Why do we have containers
This post reflects my own view of the whole world of virtualization, I summed up here my thoughts but please if you find something that you consider wrong or inexact leave a comment so I can learn by you and improve myself.
While talking about Linux Containers, Docker Containers or more in general about the concept of containers itself I often (as it should be) encounter doubts and questions like:
- What is the actual difference between containers and other types of virtualization?
- How are containers going to make my life better?
- What should I say to my security team while I’m using those containers?
All this can be summarized in a more simple question:
Why do we have containers ? What we had before was not enough?
In this post I want to try to explain why, in my opinion, OS Level Virtualization (aka. containers) is a thing that matters now primarily by analyzing the details of each virtualization method.
Different types of virtualization
At the moment there are three main distinct types of Virtualization, namely:
- Full Virtualization
- OS Level Virtualization (Containers)
The most interesting one for the discussion is the last one but is important to understand that at some extent all types have two common denominators:
- A Host: the primary operating system where the Docker daemon is running, where KVM is running, where VMware is running
- A Guest: the actual container or virtual machine
The main difference between all those types of virtualization is the level at which them interact with the underlying resources and devices thus is responsible for their difference in terms of security, resources usage and portability.
This discussion can be easily understood in the context of load balancers where there two types of them: Hardware and software load balancers, both do load balancing and while the hardware version typically provides improved performances this comes at the cost of another specific piece of hardware with the limitations of the case. as opposite, software load balancers can be installed on any hardware, are more portable, customizable and probably fits better specific needs.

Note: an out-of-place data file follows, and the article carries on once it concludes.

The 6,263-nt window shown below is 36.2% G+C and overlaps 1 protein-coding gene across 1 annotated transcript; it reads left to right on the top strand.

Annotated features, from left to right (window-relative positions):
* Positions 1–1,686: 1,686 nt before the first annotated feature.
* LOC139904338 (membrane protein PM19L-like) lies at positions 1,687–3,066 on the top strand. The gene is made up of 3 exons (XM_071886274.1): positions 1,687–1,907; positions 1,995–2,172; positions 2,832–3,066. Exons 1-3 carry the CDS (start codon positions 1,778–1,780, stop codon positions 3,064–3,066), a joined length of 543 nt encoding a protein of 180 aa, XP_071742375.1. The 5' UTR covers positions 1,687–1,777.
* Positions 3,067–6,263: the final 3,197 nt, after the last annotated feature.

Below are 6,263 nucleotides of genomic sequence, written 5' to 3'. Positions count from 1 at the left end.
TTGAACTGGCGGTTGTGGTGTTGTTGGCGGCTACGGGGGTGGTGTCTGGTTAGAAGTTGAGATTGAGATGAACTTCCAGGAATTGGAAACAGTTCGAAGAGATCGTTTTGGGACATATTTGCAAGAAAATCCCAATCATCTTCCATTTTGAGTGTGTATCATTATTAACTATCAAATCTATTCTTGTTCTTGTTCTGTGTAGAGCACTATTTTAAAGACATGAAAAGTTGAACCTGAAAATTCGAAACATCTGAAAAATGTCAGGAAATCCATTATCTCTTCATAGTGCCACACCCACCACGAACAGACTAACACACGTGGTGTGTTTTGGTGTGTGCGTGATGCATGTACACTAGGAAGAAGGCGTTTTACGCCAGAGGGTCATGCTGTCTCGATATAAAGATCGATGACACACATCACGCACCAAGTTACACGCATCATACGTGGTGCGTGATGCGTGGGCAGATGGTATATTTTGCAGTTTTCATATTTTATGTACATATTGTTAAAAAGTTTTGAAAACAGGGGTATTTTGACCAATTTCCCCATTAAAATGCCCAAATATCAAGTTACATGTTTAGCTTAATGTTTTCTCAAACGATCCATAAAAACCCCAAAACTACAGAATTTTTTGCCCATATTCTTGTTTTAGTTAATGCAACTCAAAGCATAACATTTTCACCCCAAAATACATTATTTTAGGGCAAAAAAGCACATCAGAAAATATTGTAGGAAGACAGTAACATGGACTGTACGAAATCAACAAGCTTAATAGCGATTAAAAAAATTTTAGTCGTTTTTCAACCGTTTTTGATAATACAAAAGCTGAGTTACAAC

Given all this, there are a few areas of differentiation between all the different types of virtualization:
- Security: Having a full operating system with its own kernel may seem a source of additional security because of the fact that is nearly impossible to escape from virtual machines. But if you consider the fact that you are putting a brand new kernel, with its vulnerabilities and bugs on top of your existing kernel you may change your point of view. On the other hand, OS-Level virtualization share the same kernel with the host operating system but comes with a larger surface for possible attackers due to the syscalls, shared networking, device and disk access. Anyway don’t worry most of these security issues are solved in most used OS-Level virtualization platforms such as Docker, in fact Docker Containers for example are fully integrated with cgroups, seccomp, SELinux, and all the possible resources are isolated properly using Kernel namespaces, also you can manually add or drop capabilities.
- Portability: Full virtualization and paravirtualization both leverages on specific hardware, because of its nature requires more resources than OS-Level virtuanchorlinenosalization which can be used anywhere a modern Linux kernel is present.
- Speed: The fact that OS-Level virtualization works in a shared kernel architecture offers super fast startup times, this is not true for other types of virtualization where starting a new system is a lot more than just spawning a new process as it is with containers.
- Application Portability: as because containers can be moved easily due to their decreased size due to the fact that they don’t own an entire operating system and a kernel we can obtain reduced downtimes and avoid headaches. For other types of virtualization this is not true, we all know that moving a virtual machine to another host requires lots of bandwidth and storage.
- Storage: given that OS-Level virtualization implies the fact that the kernel is shared usually there’s an implemented Copy on Write filesystem and Union Filesystem to put all the pieces toghether and obtain containers that only owns their code, components and libraries.
- Live Migration: Some OS-Level virtualization platform such as OpenVZ does support live migrations, most Fill virtualization platforms supports it. Docker containers on the other hand does not have an official implementation for this
Motivations for using Containers
I can’t know what is your intended use case. But if at some extent your motivation consist in decreasing costs related to full virtualization overheads while allowing developers to ship, develop and test code faster we already found two.
In the end, why containers are actually there?
If you’v read up to here you probably think I missed the point, instead what I wanted to write is exactly that OS-Level virtualization (aka containers) is just another way of doing virtualization which solves specific needs that are not solved by others:
We need containers for being able to work closer to the kernel while executing in a fully isolated environment. This specific thing allows us to achieve higher densities and run more workload within the same hardware while obtaining faster delivery and scaling thanks to their nature of high portability.